There are few words that carry as much weight in the
English language as ‘lord’. Lord is used to describe both God and Jesus Christ
in the Bible, where the word is used over seven thousand times. The word also has
a myriad temporal meanings – the master, ruler or sovereign of men. The upper
chamber of the Houses of Parliament is still called the House of Lords, and
newly ennobled male peers take lord as part of their title.
So to find the word’s humblest of etymological
origins was a surprise. David Crystal’s new book The
Story of English in 100 Words points out that lord comes from loaf. How did
the word used to denote ultimate sovereignty derive from a lump of bread?
The Oxford English Dictionary’s thorough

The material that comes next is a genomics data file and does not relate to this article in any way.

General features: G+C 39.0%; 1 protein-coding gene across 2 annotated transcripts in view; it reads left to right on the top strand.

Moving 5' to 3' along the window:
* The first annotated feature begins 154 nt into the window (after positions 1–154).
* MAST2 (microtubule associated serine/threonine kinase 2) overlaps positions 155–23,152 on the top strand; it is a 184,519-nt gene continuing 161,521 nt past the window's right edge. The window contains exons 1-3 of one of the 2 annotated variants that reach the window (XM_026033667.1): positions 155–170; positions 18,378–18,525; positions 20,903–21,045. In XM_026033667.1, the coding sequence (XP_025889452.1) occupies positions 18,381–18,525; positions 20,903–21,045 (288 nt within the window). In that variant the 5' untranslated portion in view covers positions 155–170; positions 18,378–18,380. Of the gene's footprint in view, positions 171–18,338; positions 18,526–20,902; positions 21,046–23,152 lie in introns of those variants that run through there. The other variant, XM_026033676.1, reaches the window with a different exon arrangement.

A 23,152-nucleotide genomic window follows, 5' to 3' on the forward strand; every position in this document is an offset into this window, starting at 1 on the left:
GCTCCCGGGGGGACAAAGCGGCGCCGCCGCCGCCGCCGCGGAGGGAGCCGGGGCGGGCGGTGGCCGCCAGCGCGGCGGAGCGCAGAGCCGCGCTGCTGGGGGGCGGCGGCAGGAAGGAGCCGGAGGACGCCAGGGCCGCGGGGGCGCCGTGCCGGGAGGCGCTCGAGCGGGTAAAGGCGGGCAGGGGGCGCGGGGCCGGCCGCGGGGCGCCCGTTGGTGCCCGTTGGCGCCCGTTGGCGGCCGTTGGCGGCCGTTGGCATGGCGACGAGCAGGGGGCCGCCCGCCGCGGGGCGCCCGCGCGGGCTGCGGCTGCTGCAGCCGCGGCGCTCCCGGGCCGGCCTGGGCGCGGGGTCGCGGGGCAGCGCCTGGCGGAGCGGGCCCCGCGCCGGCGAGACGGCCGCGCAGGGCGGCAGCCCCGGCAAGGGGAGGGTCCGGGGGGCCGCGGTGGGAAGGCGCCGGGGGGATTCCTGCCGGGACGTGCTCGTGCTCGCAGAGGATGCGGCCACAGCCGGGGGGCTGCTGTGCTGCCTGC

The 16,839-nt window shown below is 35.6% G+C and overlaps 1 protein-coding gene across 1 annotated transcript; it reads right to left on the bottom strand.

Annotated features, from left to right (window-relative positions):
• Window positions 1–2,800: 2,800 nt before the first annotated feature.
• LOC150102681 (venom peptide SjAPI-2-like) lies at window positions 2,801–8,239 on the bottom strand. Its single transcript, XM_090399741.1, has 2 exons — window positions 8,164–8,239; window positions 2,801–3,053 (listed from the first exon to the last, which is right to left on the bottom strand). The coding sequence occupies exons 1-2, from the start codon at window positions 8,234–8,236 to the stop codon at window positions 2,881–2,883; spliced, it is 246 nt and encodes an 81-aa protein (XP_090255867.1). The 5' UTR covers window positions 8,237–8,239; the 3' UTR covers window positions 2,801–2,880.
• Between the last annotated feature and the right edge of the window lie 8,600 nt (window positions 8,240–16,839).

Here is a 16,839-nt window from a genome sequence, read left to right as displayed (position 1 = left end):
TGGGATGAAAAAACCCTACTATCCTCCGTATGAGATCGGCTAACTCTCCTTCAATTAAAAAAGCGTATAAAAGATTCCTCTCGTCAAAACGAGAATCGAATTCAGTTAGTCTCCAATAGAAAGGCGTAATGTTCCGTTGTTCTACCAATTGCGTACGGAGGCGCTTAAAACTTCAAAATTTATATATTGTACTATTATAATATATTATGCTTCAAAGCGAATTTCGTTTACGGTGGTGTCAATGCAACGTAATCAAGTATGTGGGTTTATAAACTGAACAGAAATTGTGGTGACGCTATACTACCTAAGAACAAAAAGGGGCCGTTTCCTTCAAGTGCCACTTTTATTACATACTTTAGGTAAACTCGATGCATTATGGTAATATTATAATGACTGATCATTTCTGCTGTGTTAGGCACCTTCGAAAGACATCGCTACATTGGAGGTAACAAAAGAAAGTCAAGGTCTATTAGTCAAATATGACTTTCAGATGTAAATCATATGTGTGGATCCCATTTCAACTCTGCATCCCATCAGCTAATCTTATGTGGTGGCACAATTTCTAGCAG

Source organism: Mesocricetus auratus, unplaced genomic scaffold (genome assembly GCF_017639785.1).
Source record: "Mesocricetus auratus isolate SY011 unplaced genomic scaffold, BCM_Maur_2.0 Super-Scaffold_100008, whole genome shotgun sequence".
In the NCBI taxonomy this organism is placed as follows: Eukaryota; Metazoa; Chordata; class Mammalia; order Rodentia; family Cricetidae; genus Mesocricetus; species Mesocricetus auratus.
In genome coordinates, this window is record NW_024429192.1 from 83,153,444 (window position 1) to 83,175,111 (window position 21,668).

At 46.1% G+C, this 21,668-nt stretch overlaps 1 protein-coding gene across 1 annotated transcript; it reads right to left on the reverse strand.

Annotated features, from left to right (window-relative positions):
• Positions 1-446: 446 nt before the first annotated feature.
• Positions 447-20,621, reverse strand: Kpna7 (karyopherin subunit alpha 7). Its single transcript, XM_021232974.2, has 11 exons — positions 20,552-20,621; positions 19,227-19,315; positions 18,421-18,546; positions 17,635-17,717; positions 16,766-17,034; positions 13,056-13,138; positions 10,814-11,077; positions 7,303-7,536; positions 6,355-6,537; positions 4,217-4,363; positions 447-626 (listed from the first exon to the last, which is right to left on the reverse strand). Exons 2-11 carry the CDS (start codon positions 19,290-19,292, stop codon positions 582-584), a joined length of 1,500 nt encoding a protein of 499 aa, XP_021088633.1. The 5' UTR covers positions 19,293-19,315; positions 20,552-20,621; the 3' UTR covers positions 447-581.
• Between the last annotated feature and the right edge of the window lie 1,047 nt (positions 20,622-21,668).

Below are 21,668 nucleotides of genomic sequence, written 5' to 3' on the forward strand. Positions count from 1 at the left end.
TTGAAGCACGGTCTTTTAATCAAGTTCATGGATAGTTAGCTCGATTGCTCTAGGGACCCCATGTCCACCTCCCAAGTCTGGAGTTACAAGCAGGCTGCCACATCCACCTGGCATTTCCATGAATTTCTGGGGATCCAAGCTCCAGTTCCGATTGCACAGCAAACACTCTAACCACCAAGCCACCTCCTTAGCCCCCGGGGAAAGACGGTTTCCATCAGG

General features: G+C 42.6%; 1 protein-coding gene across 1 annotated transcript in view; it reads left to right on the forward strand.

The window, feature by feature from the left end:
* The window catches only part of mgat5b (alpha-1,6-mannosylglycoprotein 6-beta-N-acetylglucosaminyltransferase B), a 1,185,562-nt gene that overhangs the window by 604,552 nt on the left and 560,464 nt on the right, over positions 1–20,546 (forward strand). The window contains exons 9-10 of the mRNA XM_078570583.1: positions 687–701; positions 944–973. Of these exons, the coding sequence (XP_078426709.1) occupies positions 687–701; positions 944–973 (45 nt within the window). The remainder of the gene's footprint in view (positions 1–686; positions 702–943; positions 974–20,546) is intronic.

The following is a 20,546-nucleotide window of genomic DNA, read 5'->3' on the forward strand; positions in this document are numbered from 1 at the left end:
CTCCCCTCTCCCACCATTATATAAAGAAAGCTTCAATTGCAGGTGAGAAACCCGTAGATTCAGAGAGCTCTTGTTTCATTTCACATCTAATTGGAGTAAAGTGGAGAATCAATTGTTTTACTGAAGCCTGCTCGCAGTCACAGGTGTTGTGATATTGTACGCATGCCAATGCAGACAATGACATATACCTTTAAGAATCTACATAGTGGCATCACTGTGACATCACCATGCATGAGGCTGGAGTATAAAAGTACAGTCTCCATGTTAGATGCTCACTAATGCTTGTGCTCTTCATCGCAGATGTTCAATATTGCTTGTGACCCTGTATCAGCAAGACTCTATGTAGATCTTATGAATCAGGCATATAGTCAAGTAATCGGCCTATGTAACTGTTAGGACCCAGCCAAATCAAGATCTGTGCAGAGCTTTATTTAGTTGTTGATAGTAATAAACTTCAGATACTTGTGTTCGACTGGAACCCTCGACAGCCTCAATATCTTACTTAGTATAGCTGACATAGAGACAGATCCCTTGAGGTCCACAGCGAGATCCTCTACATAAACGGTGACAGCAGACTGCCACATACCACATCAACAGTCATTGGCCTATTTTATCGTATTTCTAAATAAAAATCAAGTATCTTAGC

history of the word shows its development. It started out in Old English as
hláford – a combination of hláf (bread or loaf) and ward (keeper). The hláford was the keeper of bread, or the head of the household who
had responsibility to feed his servants (those who eat his bread, or hláfǽta (bread eaters). Eventually
shortened to lord (by the 15th century this spelling was common), it
was shorn of its original meaning and elevated in importance.
Other Germanic languages did not follow this
etymological development, but share the root in some of their words. So an old
German word for ‘employer’ is brotherr,
or brot herr – bread-lord (and
similarly archaic to the term ‘master and servant’ in English). In Scandinavaen
languages ‘meat-mother’ means the mistress of servants (matmoder in Swedish, madmoder
in Danish and matmóđir in Icelandic).